• Singer Perfect Plus

    Sew a Mix-and-Match Wardrobe for Plus and Petite-Plus Sizes

     

    Kathleen Cheetham presents 4 enclosed patterns, step-by-step construction, and fitting instruction. Readers can create a wardrobe of versatile and stylish garments--which can be adapted for office wear, casual wear, or evening wear, just by varying the colors, fabrics, and finishing details. Never have to say you have nothing to wear again!


  • The Pocket Stylist


    Behind-the-Scenes Expertise from a Fashion Pro on Creating Your Own Unique Look

    Professional fashion advice for all body shapes and sizes!


  • Pants for Real People: Fitting Techniques

    Any sewer will benefit from the fitting techniques featured in this informative DVD, a companion to Pants for Real People: Sewing Techniques . 


    Sewers will learn how to buy the right-size pattern, fine-tune it before cutting, and then tissue-fit it. 


  • Pants for Real People: Sewing Techniques

    This informative guide illustrates how to sew great pants that flatter any fit. 


    The tips and techniques within this useful reference include how to prepare and cut fabric, mark darts, sew zippers, pin-fit the fabric, press seams, and attach different styles of waistbands.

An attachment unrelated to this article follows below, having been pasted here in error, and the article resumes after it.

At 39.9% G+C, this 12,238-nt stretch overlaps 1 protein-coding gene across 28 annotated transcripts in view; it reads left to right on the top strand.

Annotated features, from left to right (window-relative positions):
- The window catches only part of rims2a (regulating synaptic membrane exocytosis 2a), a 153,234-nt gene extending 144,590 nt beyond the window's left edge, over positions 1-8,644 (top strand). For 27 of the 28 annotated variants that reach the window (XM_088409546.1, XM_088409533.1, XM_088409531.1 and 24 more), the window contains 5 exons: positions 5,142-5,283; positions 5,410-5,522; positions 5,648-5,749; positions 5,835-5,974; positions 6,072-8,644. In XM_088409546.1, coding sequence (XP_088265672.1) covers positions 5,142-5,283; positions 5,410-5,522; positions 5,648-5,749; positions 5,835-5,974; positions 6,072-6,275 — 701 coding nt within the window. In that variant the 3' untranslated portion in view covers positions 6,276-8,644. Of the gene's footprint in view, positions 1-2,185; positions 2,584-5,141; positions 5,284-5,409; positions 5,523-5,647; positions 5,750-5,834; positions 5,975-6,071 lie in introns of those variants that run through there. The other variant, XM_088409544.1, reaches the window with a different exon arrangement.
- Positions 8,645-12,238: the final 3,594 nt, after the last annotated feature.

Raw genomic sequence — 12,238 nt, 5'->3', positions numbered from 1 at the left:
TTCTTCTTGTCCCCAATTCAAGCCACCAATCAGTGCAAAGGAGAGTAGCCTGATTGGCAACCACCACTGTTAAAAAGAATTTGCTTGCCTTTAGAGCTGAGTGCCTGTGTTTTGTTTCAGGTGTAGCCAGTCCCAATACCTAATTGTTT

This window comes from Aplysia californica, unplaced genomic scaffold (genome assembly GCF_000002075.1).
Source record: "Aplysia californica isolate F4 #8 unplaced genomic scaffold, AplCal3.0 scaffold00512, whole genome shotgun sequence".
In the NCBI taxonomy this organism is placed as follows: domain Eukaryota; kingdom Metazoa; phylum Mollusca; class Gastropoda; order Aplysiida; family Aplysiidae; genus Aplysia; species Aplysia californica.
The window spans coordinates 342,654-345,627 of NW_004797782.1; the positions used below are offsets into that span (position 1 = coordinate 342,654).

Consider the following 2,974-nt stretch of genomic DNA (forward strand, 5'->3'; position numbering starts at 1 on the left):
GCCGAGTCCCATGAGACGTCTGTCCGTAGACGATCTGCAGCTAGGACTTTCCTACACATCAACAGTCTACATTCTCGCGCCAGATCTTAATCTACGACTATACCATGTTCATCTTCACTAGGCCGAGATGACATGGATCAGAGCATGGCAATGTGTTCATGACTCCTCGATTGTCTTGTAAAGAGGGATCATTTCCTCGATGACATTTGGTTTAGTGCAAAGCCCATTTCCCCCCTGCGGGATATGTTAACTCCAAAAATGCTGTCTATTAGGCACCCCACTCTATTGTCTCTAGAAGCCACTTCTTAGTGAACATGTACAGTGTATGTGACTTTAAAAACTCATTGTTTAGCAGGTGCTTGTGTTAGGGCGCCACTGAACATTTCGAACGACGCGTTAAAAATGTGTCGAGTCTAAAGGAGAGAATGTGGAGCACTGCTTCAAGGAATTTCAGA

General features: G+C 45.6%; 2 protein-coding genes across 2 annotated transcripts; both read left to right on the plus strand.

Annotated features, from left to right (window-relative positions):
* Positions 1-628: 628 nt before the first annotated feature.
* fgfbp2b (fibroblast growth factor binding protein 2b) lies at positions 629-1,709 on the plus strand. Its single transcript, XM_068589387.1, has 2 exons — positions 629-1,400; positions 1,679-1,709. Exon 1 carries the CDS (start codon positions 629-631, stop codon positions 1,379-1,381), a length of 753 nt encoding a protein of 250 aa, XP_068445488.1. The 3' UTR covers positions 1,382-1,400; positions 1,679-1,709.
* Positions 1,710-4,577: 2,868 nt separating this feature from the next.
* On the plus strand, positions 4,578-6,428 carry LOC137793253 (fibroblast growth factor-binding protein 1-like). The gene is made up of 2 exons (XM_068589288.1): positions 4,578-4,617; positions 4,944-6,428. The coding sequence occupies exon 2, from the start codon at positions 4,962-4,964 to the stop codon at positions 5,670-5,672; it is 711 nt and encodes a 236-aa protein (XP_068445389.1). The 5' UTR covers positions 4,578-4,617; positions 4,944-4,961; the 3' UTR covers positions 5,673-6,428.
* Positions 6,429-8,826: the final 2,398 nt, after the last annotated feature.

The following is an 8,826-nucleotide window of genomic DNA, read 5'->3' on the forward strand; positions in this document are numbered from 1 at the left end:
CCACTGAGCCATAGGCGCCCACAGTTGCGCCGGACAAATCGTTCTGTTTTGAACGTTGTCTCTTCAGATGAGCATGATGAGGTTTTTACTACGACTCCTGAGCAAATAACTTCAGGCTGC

This DVD is a must-have to follow up the fitting DVD.


  • Big List of Sewing Blogs


    Big list of Sewing blogs - I'm in, are you?

If I could have only one pair of scissors . . .

Duck Bill Scissors

Applique Scissors

Most sewing enthusiasts have numerous scissors. It’s always nice to have a pair handy to snip those stray threads when needed and they don’t need to be fancy or expensive to do that.

When I have some little thing to snip in the sewing room, I’ve noticed that I usually reach for the same pair of scissors time and time again. They are high quality, very sharp, and a handy design. These scissors are often called “duck bill”  or applique scissors due to the design. They are well suited for grading seams (where one fabric edge is trimmed closer than another) as the bill slides between the layers of the sewn seam allowance and makes it easier to trim just one layer of fabric at a time.

While these scissors work fabulously for this purpose, I find that I also grab them when cutting threads from my project because of the bent handle, they trim flush without nicking the fabric.

Interestingly, while watching sewing programs, I’ve noticed that many of the presenters reach for those same scissors when trimming threads on camera.

While the blades are obviously not long enough to be suitable for cutting out pattern pieces, these scissors cut right to the very end of the blades, making accuracy easy. I use them for snipping straight notch markings less than 1/4″ deep in my pattern pieces after cutting them out too. They are excellent for that purpose as well as many others.

I guess I’m not the only one who loves these scissors!

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